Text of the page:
Offshore wind proposal moves closer to reality for Maryland

Discussion in 'Energy' started by ScienceRocks, Apr 1, 2012.

  1. ScienceRocks

    ScienceRocks Blue dog all the way!

    Mar 16, 2010
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    The Good insane United states of America
    Offshore wind proposal moves closer to reality for Maryland

    With lower cap on ratepayer fees, project may be scaled down but still a first in our nation

    ov. Martin O'Malley's proposal to create what could become the the United States of America's first Atlantic offshore wind farm was passed by the House of Delegates late Friday and is now before the Senate. Although the measure is far from a done deal, and has undergone changes (with more amendments almost certain to be proposed), this progress is encouraging.

    The bill is controversial for a number of reasons.

    There is opposition to wind power in general --it costs too much to create infrastructure; it's too intermittent; the turbines make noise that affects people who live nearby; the turning blades of the turbines kill birds and other wildlife.

    No source of energy is going to be perfect. There are problems and casualties of the energy sources we use today, including pollution of our environment and waste disposal. The noise and wildlife casualties can be minimized through strategic location of turbines.

    The intermittent aspect of wind is only a major issue if it's the sole source of alternative energy being developed, but it isn't. Wind is being developed as a supplement to more traditional sources of electricity generation.

    All of those concerns except cost of infrastructure are laid aside by the offshore location of Maryland's proposed wind farm.

    Getting the infrastructure built is a different matter, one that may be illuminated somewhat by a quick review of recent history. In fact, this review sheds light on processes taking place today in the United States in several areas.

    In the early years of America's electrification, private utility companies invested in electric infrastructure in the areas where it would be most profitable to them in the future --larger cities. Thus, until the mid-1930s, some 90 percent of the nation's urban population enjoyed access to electrical power, while just 10 percent of rural residents had electricity. The utilities decided it was too costly to expand into rural areas because of low population density.

    But after President Franklin D. Roosevelt's Rural Electrification Act of 1936 was enacted, making millions of dollars in loans available for public, private and cooperative utility development, this changed. In just four years the 10 percent of rural residents with electricity became 25 percent. Everyone benefited.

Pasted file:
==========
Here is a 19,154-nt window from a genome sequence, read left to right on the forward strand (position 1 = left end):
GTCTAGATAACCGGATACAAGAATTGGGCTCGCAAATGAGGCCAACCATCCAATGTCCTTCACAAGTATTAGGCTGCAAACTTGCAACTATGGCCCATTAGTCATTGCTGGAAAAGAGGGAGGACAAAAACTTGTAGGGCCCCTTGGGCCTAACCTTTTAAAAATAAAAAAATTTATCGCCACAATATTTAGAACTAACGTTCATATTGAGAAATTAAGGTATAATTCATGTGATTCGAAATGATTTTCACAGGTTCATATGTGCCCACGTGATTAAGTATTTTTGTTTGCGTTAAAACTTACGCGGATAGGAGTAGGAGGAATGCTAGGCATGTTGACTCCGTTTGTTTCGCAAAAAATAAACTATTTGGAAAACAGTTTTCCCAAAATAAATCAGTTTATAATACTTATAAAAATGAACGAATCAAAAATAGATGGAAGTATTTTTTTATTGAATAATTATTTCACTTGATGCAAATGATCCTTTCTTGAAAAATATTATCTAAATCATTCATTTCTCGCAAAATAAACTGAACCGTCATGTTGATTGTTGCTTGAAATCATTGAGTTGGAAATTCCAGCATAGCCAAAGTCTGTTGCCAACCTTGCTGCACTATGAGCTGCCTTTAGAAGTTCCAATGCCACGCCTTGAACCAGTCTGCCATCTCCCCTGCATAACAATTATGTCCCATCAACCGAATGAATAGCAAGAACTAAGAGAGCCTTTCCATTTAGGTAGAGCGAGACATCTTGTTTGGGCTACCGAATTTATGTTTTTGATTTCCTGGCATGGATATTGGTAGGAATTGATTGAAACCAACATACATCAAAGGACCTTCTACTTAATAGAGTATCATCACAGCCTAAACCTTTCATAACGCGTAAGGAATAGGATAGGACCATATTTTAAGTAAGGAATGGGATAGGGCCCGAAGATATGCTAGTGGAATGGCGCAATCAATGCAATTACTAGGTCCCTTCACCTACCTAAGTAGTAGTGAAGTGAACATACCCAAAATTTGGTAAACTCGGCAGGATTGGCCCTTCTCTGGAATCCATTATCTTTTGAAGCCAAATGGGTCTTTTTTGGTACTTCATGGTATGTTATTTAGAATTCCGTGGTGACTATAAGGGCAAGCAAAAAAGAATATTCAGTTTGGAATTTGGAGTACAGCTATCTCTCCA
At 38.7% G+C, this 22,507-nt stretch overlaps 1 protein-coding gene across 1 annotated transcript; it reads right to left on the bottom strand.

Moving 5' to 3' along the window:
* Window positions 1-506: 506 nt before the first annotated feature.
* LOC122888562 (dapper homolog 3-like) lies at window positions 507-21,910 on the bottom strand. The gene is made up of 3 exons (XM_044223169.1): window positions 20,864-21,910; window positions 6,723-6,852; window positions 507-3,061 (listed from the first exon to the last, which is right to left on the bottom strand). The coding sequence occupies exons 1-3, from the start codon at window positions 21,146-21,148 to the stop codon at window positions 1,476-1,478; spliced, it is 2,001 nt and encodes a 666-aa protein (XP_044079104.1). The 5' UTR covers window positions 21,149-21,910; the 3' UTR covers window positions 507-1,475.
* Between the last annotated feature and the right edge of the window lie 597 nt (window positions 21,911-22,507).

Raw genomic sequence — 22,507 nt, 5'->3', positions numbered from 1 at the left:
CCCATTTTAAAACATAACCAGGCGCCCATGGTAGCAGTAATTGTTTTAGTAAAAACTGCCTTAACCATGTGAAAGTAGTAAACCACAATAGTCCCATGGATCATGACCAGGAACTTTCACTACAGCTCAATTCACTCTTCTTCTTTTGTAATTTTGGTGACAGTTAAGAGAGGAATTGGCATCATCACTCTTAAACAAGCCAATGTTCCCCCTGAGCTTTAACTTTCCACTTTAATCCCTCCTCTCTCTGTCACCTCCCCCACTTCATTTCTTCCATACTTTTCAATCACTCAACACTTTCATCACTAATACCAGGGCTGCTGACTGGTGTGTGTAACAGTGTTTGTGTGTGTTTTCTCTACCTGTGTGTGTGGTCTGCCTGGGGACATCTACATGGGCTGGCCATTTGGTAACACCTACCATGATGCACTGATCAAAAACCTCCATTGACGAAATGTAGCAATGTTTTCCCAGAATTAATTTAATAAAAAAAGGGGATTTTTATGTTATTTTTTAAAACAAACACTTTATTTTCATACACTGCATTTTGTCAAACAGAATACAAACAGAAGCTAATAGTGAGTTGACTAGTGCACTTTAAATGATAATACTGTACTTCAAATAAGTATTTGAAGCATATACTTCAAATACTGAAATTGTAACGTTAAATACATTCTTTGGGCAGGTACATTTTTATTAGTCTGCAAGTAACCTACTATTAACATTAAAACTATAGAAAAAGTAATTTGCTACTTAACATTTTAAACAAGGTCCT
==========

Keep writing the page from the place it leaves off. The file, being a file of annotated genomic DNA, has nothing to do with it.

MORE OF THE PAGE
It's a public-private model that is still used in countries around the world, and it's a clear precedent for using government-imposed social programs to fund utility infrastructure that ultimately benefits all Americans. Today it is unheard-of for households anywhere in the United States to lack electricity; in fact, such homes are most often condemned and their occupants evicted.

    Another controversial aspect of O'Malley's bill is a fee that will be imposed on electric ratepayers. The original proposal had a $2 maximum fee attached to each monthly residential electric bill and 2 percent added to commercial bills, to begin in 2017 and continue for 20 years. These amounts have been lowered to $1.50 and 1.5 percent respectively. The fees are intended to subsidize the infrastructure investment; the lower amounts will decrease the size and scope of the project; however, they still allow a pioneering enterprise to move forward.

    The REA of 1936 makes it clear that public subsidization of infrastructure for a public utility is not only acceptable, but decidedly beneficial to Americans.

    Offshore wind power generation is especially promising because it answers the most common objections to wind power --turbines located miles offshore are not close enough to human inhabitants to create any potential problems with noise pollution or other dangers and they can be located away from bird migratory routes to minimize wildlife fatalities. And offshore winds are nearly constant; power generation is more reliable than from most land-based turbines. It's being used in other parts of the world without dire consequences.

    There is no absolute guarantee of success in anything that's publicly or privately funded. If we limit ourselves to only providing funding for projects that offer such promises, we stand to lose the spirit of creativity and entrepreneurism that has been a hallmark America's success.

    The time seems right to work out the wrinkles, enabling Maryland to take a leadership role in offshore wind power generation
    Our View: Offshore wind proposal moves closer to reality for Maryland | The Daily Times |
  2. HomeInspect

    HomeInspect Senior Member

    Feb 26, 2012
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    O'Malley has time to think of anything besides taxing the crap out of us here in Maryland?

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